Biologists in some states around the country say that the number of wildflowers and wildflower species is declining. As Nancy Cohen of WNPR reports, they believe that deer are the primary cause of the problem.
CURWOOD: It’s Living on Earth. I’m Steve Curwood. Let’s face it, there’s probably no more appealing creature than a baby white tailed deer. The eyes of a fawn are especially friendly, so as the population of deer has exploded in the suburban eastern U.S., people have hesitated to limit their numbers, even as deer have been linked to the spread of Lyme Disease. Now there’s another problem that may put more deer into the cross hairs of hunters: they are being blamed for a sharp decline in wildflowers. From WNPR in Hartford, Connecticut, Nancy Cohen reports.
COHEN: It’s a warm sunny day at the Mianus River Gorge Preserve which straddles the border between New York and Connecticut. Executive director Rod Christie is standing on the edge of the preserve’s old growth forest. He remembers leading wildlife walks here 20 years ago when the plants were tall and dense.
CHRISTIE: The understory vegetation was up to my waist when we were walking along the trail and you just don’t see that now. Now there’s nothing when you’re walking along.
COHEN: The preserve once had nearly 230 species of wild flowers. Christie says the increase in the deer population over the last two decades parallels a decline in certain wildflower species.
CHRISTIE: Some species we don’t see at all any more. Some species we see rarely and they’re small pockets. Some species we see, but they don’t flower and they aren’t in healthy condition. So what we wanted to make sure is that we didn’t lose everything forever.
COHEN: In the early 1900s there were hardly any deer in parts of the northeast due to hunting and deforestation. Some states tried to bring deer back by restricting hunting, which worked maybe a little too well. Today, there are an abundance of deer in the region and they’re being blamed for decimating wild plants. Christie and his colleagues have set out to discover what would happen if deer were kept away from wild flowers.
[SOUND OF WALKING THROUGH WOODS]
COHEN: Christie walks through a stand of red maple, white oak and hemlock. He stops at a seven-foot black plastic fence surrounding a half-acre plot. Christie points out purple trillium growing inside the fence.
CHRISTIE: When I first started in this exclosure, I had seven individual plants. Now I have close to 300 plants. So that’s a dramatic change.
COHEN: Not only are the numbers increasing, both trees and wildflowers are taller inside the exclosure than outside.
CHRISTIE: There’s the wild geranium you know that’s flowering in here, trillium is going by, but you can see the size of the plants and how robust they are. There’s a basswood. A little basswood, that would be candy to a deer.
COHEN: Outside the exclosure where the deer roam free the plants are short and sparse, but the wildflower decline isn’t unique to this preserve. Scientists are observing a similar trend in many parts of the country. In Maryland and Wisconsin, Massachusetts and Pennsylvania, usually in forests near suburban areas where deer populations have increased.
Richard Goodwyn was one of the first presidents of the Nature Conservancy. He says deer have been feeding on the native flora where he lives in southeastern Connecticut for at least twenty years.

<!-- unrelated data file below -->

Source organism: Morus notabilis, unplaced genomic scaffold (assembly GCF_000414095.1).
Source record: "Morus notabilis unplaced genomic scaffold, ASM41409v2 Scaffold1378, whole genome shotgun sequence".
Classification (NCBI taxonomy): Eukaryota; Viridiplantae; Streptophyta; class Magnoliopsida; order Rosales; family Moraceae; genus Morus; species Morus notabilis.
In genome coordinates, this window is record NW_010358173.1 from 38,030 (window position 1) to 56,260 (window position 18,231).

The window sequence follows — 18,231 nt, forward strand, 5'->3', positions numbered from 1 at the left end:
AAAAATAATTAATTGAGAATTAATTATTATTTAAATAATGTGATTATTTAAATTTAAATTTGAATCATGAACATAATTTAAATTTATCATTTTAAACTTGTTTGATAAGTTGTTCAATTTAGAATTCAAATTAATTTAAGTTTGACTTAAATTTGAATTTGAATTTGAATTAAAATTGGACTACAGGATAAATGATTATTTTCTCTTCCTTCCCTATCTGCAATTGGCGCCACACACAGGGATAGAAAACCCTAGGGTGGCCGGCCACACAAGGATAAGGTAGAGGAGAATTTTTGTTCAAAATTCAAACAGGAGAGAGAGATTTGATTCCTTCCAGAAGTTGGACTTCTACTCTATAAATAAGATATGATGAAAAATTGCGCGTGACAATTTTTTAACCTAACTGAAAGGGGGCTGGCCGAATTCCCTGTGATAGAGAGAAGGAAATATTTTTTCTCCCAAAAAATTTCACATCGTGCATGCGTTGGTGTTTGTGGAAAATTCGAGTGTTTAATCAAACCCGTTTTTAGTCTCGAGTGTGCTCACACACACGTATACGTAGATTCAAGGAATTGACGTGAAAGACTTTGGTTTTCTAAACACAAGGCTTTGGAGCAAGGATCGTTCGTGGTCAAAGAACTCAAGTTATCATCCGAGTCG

GOODWYN: I have a list here of some of the things that I have observed that have been chewed up in flower and then not in flower.
COHEN: The 94-year old botanist sits on a living room chair and picks up a lined piece of paper. In careful script he’s noted the nearly 25 species deer are eating in Bernibum Preserve in East Hatham, his home since 1956. Lillies and orchids are the hardest hit.
GOODWYN: Wood lily, is one, when it’s gone, I haven’t seen it in flower. Ladies’ tresses is another orchid, little white orchid that grows out in the fields, full bloom, then chewed up.
COHEN: Without flowers, a plant can’t produce seeds and without seeds there are no new plants. Goodwyn is worried about the loss of biodiversity and he says with fewer flowers the world would also lose a bit of its beauty.
GOODWYN: It’s an emotional thing and a lot of people would feel very deprived if they weren’t able to go out in the woods and they weren’t able to pick a flower. And if you have a diversity of flowers, it makes the whole thing much more interesting.
COHEN: Back at the Mianus River Gorge, Rod Christie tells me he doesn’t want to lose the preserve’s diversity of flowers. But right now, deer seem to have the upper hand. As if on cue, one makes a cameo appearance.
CHRISTIE: There’s a deer coming up around the edge there (laughter).
CHRISTIE: That’s a white-tail deer actually looking at us right now, outside the exclosure, fortunately.
COHEN: Looking at us with those big, Bambi-like eyes, raising the question of what to do about all these deer. Some states like Connecticut, have a long hunting season and allow hunters to use bait in some areas. Birth control for deer is still under research. It’s illegal to trap and move them. At a nature preserve hunting is perhaps the most effective method, but it’s controversial. Christie says the least intrusive and the most effective option is to use predators.
CHRISTIE: We’re trying to encourage coyote populations, bobcat populations, is it possible to reduce the deer population to a level that the coyotes could keep it under control.
COHEN: However the deer are managed inside and outside the preserve, fewer of them could give wildflowers the chance to rebound. For Living on Earth, I’m Nancy Cohen in Bedford, New York.
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